“I was one of those very spirited women’s lib type of people,” she says with a chuckle, “and I had six or seven men at my first job interview. They were very nice but it was just interesting I would have so many people interviewing me and secondly that they would all be men.”
Miyasato moved up gradually, being assigned more responsibility every 18 months or so. “I never asked for it, it wasn’t in my plan, but I obviously said ‘Yes’ when they gave me more and I tried hard to get all of it done.”
As Miyasato’s career grew, so did the support systems for women. HMSA’s CEO has always been available for consultations, she says, and projects offering new challenges as well as additional upward mobility have been readily available.
“Those projects allowed people to see what they could do beyond their own work area,” says Miyasato. “Now we have the Emerging Leaders program that started with maybe 20 people and now there are 200. It’s a mentoring network and community service group. It gives a lot of people who might not have face time with executives that opportunity.”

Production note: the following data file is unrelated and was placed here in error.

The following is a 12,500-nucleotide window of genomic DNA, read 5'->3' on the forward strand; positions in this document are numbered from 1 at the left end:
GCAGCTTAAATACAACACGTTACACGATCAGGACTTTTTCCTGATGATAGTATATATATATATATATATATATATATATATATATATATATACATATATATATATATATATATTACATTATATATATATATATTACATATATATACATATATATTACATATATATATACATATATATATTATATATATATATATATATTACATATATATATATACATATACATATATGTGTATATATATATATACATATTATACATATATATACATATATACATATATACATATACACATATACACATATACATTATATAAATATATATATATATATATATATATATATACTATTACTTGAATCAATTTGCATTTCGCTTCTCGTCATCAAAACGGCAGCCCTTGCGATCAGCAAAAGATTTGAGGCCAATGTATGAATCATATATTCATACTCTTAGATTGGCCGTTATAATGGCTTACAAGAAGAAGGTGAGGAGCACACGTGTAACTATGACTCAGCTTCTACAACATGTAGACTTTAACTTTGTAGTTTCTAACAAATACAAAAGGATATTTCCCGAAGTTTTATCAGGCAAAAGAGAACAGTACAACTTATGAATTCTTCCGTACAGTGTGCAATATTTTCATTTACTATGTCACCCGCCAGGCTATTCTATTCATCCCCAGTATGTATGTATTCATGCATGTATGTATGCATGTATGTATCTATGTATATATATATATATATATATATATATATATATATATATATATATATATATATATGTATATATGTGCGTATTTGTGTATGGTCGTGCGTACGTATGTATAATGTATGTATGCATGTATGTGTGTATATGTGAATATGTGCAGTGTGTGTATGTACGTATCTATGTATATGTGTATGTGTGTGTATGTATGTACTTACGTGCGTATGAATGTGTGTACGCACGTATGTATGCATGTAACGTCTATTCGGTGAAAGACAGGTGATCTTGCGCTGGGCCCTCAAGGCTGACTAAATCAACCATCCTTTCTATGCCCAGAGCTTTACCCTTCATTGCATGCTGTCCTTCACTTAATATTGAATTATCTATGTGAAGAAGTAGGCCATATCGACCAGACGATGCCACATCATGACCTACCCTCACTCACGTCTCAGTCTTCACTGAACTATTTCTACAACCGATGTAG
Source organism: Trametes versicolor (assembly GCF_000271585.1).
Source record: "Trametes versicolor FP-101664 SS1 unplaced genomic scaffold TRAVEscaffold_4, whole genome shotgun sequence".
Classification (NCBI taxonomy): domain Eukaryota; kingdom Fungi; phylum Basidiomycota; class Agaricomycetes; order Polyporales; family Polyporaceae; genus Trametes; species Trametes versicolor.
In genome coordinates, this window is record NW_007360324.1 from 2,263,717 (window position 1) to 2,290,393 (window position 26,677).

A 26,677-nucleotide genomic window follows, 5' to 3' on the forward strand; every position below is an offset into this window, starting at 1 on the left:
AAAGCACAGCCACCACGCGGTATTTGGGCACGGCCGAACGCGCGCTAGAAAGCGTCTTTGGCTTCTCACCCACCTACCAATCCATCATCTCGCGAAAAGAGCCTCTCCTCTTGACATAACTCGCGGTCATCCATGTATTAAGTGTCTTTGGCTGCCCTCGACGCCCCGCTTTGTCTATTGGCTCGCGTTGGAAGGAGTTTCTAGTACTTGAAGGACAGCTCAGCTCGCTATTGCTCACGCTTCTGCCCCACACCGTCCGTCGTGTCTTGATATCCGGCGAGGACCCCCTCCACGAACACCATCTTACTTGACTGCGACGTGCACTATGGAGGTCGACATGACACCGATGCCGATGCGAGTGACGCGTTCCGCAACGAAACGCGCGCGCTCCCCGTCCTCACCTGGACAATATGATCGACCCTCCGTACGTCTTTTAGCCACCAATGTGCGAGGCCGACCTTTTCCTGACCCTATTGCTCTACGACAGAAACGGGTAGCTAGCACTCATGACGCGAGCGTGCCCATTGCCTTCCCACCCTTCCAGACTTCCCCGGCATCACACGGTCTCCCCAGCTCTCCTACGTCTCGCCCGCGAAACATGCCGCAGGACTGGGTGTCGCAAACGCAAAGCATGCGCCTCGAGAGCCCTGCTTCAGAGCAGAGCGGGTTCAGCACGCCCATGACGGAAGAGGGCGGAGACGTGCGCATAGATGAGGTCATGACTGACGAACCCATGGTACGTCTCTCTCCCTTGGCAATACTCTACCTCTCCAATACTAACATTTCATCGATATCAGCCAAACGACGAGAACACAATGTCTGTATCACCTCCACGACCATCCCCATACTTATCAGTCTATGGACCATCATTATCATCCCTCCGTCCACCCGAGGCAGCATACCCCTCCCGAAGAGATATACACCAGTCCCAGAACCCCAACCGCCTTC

Support at ASB has also grown: The ASB Women’s Network, which meets quarterly, and the Leadership Academy were both put in place by Beth Whitehead, executive VP and chief administrative officer.
American Savings Bank has also created an Employee Excellence Council of about 50 people to focus on what it means to be a great place to work and how to achieve that, says Whitehead. The company has also created Leadership Labs – monthlong explorations of leadership issues – as well as Leadership Forums that are daylong gatherings twice a year for all company leaders, “focusing on leadership topics.”
ASB’s Leadership Academy is based on the Omidyar Fellows – 15 months of leadership training for a cohort of people who are ready for career expansion. The fourth cohort of 12 to 16 people launches this fall.